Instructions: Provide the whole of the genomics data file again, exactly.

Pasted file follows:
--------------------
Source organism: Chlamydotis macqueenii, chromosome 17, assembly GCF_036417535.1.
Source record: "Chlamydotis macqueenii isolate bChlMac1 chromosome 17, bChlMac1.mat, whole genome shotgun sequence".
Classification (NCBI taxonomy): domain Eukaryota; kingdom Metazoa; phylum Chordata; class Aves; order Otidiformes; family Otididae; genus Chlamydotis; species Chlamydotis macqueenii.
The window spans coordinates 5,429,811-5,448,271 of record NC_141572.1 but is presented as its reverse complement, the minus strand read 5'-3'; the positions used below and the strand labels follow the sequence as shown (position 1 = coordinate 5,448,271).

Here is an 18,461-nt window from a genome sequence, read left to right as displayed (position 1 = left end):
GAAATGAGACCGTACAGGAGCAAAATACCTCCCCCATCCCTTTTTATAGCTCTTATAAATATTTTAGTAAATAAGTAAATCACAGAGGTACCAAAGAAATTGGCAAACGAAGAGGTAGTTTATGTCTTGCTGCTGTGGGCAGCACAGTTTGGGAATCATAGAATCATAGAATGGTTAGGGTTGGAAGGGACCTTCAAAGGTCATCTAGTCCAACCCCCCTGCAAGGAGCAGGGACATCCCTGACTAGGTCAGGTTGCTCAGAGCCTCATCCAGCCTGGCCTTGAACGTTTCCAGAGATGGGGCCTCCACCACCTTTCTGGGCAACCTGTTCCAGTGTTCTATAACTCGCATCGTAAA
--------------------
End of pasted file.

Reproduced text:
Source organism: Chlamydotis macqueenii, chromosome 17, assembly GCF_036417535.1.
Source record: "Chlamydotis macqueenii isolate bChlMac1 chromosome 17, bChlMac1.mat, whole genome shotgun sequence".
Classification (NCBI taxonomy): domain Eukaryota; kingdom Metazoa; phylum Chordata; class Aves; order Otidiformes; family Otididae; genus Chlamydotis; species Chlamydotis macqueenii.
The window spans coordinates 5,429,811-5,448,271 of record NC_141572.1 but is presented as its reverse complement, the minus strand read 5'-3'; the positions used below and the strand labels follow the sequence as shown (position 1 = coordinate 5,448,271).

Here is an 18,461-nt window from a genome sequence, read left to right as displayed (position 1 = left end):
GAAATGAGACCGTACAGGAGCAAAATACCTCCCCCATCCCTTTTTATAGCTCTTATAAATATTTTAGTAAATAAGTAAATCACAGAGGTACCAAAGAAATTGGCAAACGAAGAGGTAGTTTATGTCTTGCTGCTGTGGGCAGCACAGTTTGGGAATCATAGAATCATAGAATGGTTAGGGTTGGAAGGGACCTTCAAAGGTCATCTAGTCCAACCCCCCTGCAAGGAGCAGGGACATCCCTGACTAGGTCAGGTTGCTCAGAGCCTCATCCAGCCTGGCCTTGAACGTTTCCAGAGATGGGGCCTCCACCACCTTTCTGGGCAACCTGTTCCAGTGTTCTATAACTCGCATCGTAAA